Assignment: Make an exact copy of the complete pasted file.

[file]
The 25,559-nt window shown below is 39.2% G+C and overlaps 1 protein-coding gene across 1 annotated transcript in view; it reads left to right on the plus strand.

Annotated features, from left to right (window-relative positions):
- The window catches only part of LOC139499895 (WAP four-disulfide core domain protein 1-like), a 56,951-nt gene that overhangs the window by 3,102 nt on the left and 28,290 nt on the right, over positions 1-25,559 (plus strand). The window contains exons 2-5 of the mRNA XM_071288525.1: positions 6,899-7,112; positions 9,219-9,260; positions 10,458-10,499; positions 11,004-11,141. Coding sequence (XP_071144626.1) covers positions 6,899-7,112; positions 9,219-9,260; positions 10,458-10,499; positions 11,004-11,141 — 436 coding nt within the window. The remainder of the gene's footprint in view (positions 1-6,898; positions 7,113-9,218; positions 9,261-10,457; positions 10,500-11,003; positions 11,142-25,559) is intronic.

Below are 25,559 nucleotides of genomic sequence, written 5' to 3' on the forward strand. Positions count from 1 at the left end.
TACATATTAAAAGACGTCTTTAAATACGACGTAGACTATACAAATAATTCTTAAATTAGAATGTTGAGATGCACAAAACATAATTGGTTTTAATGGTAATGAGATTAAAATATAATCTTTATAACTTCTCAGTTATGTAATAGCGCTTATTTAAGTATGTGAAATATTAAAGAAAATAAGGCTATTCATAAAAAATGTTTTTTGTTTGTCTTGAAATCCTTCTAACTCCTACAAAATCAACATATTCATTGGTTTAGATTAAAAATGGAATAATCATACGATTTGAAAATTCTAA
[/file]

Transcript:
The 25,559-nt window shown below is 39.2% G+C and overlaps 1 protein-coding gene across 1 annotated transcript in view; it reads left to right on the plus strand.

Annotated features, from left to right (window-relative positions):
- The window catches only part of LOC139499895 (WAP four-disulfide core domain protein 1-like), a 56,951-nt gene that overhangs the window by 3,102 nt on the left and 28,290 nt on the right, over positions 1-25,559 (plus strand). The window contains exons 2-5 of the mRNA XM_071288525.1: positions 6,899-7,112; positions 9,219-9,260; positions 10,458-10,499; positions 11,004-11,141. Coding sequence (XP_071144626.1) covers positions 6,899-7,112; positions 9,219-9,260; positions 10,458-10,499; positions 11,004-11,141 — 436 coding nt within the window. The remainder of the gene's footprint in view (positions 1-6,898; positions 7,113-9,218; positions 9,261-10,457; positions 10,500-11,003; positions 11,142-25,559) is intronic.

Below are 25,559 nucleotides of genomic sequence, written 5' to 3' on the forward strand. Positions count from 1 at the left end.
TACATATTAAAAGACGTCTTTAAATACGACGTAGACTATACAAATAATTCTTAAATTAGAATGTTGAGATGCACAAAACATAATTGGTTTTAATGGTAATGAGATTAAAATATAATCTTTATAACTTCTCAGTTATGTAATAGCGCTTATTTAAGTATGTGAAATATTAAAGAAAATAAGGCTATTCATAAAAAATGTTTTTTGTTTGTCTTGAAATCCTTCTAACTCCTACAAAATCAACATATTCATTGGTTTAGATTAAAAATGGAATAATCATACGATTTGAAAATTCTAA